Monday, October 31, 2005

God and time

Mathetes asks if god is eternal :

Thre are a nmber of issues I have with his arguments
1) If god is not eternal it means that there is something outside of God on which God depends.

This I think is a bit trival in that that thing would be "time". It also sets up a bit of a poor conception of time that he has with god infinitly extended in time which in itself implies he is controlled by time.
I suggest the following imagry.

A god beyond time and space would need to look down on the universe as a set of universes each representing each instident in time.

2) If God changes, it would mean that God lacks something.

this has interesting implications for a god - Ie a god can then never change his oppinion or take any action now because he would already have had that thought and already have taken that action at any instant in time. How could you expect a god to help you if he would already have known your choices and already have helped you if you needed it before you could even had had the hope ie having the hope implies he doesnt want to help you.

Furthermore I reject the implication that a god must be omnipotent to be worthy. a god that is ALMOST omnipotent this would change little regarding if it was worthy god to worship or seek potection from. Perfection is not required - just like men in the past have worshiped gods that they thought were vengeful all they need is somthign greater than themselves.

3) he argued that hte universe cannot be infinite in time - he says "if “right now” had to wait infinitely long to occur, could it actually do so? No."

I think this is wrong because it is an interpretation from within time. you would not have to "wait" for anything to happen because there would be no one to do the waiting - least of all you.

Friday, October 28, 2005

Global warming

I propose we have a problem even with current proposed solutions.

The problem (I expect you may find many Americans pointing it out in this regard due to self serving bias - but there is some truth to it) is that your desire to achieve the second aim of encouraging the thirds world to be able to develop to the levels of the first world via copious energy consumption cripples the ability to achieve the first goal (and even promotes a culture counter to what you want).

I am concerned about this mixing of goals within a single proposal - and think that both could be achieved with a different approach (although I see why it is politically easier to build such things into every proposal in an American "pork" sort of a way).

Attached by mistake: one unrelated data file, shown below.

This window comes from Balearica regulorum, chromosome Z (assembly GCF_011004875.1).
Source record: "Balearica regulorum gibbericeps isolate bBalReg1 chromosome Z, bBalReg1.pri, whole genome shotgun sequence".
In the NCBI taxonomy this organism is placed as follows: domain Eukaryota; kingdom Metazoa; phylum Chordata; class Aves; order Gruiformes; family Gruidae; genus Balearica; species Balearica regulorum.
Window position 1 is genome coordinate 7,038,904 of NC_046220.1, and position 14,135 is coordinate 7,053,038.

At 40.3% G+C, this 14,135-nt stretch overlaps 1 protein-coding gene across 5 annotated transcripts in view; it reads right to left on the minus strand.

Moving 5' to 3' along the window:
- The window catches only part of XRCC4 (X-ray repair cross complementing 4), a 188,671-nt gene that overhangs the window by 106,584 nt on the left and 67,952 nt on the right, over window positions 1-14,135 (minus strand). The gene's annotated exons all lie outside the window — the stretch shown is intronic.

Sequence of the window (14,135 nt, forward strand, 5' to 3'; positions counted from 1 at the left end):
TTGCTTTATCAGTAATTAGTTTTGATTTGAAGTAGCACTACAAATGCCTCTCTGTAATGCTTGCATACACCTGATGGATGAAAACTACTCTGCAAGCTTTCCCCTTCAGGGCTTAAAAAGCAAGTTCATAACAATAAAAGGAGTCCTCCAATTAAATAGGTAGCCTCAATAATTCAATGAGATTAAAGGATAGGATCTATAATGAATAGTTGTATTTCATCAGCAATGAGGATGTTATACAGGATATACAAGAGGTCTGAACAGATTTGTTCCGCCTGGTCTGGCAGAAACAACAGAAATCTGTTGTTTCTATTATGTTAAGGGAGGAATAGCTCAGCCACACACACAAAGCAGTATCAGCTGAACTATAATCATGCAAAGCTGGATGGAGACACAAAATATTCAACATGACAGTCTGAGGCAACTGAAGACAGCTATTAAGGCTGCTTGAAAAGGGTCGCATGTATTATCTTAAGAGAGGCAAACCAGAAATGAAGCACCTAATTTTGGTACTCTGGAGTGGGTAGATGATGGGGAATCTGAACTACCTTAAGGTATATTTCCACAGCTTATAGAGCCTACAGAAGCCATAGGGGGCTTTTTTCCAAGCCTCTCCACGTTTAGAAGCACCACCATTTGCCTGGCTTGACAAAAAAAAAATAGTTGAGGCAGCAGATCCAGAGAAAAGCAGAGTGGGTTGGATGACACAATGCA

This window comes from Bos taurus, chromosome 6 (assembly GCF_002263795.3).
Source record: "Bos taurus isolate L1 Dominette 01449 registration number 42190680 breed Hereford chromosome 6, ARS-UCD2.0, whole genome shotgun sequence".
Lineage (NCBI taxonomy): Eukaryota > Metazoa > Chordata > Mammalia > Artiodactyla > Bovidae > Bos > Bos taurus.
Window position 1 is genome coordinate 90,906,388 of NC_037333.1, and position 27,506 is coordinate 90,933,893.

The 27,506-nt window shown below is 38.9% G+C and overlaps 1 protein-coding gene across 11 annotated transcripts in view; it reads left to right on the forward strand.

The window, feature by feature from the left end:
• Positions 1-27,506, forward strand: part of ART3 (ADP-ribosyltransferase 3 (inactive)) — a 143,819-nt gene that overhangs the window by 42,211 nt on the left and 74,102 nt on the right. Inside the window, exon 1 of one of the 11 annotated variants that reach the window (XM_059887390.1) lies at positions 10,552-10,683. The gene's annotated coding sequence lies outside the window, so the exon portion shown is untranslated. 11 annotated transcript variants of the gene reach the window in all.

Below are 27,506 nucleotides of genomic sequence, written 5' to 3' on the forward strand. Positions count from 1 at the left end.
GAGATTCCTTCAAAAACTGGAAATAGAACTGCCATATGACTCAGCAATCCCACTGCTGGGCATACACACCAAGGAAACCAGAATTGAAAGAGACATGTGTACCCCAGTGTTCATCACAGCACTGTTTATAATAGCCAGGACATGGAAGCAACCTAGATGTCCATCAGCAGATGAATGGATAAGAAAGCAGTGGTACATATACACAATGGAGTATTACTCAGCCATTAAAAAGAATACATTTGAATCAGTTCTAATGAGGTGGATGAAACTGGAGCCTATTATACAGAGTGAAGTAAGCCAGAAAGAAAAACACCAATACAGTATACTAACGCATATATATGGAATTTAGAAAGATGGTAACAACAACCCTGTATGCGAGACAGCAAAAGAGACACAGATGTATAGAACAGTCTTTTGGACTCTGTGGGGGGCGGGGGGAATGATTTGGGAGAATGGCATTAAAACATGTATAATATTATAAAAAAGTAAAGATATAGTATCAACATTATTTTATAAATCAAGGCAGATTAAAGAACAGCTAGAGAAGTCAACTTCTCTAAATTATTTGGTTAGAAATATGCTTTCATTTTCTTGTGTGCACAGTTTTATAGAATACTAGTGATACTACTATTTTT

For example if third world countries per capita usage were to go to an arbitrary amount like half of the USA's total usage would rise by a bit more than 10 times (ignoring effect like population changes that would make it larger) and reducing the US consumption to zero would have an insignificant impact in such an environment obviously we don’t want that from an environmental perspective even if from a equality perspective it might be fantastic.

But there is another effect that makes this worse. You can see for example the per $ usage of oil (i.e. the effective value of the stuff that is being produced by each set amount of oil) where countries like Japan have very low oil usage (and USA is moderate) and countries like china (etc) have very high usage. I.e. when a third world country uses some extra fuel to raise its standard of living it costs a lot more in fuel than it does in Japan(or maybe the usa) Kyoto actualy makes this problem worse since it increases the distance between productive production and consumption (for example if africa lets say was a place of cheep production due to cheep energy and that displaced domestic suppliers in canada).

So there is a question whether a system that restricts the use of carbon fuels in the first world but not the third world will encourage the movement of wastage from first to third world without providing much benefit to the third world actually encouraging them to waste large amounts of it. And the earth as a whole may get less for more cost (environmentally speaking) with the movement of dirty production activities to third world countries.

In addition it creates the problem that a third world country may be made highly dependant on the abuse of fossil fuels and slam into the Kyoto barrier at a terrific rate. I.e. there is no incentive to not pollute and then all of a sudden there is a massive one - this will test their commitment.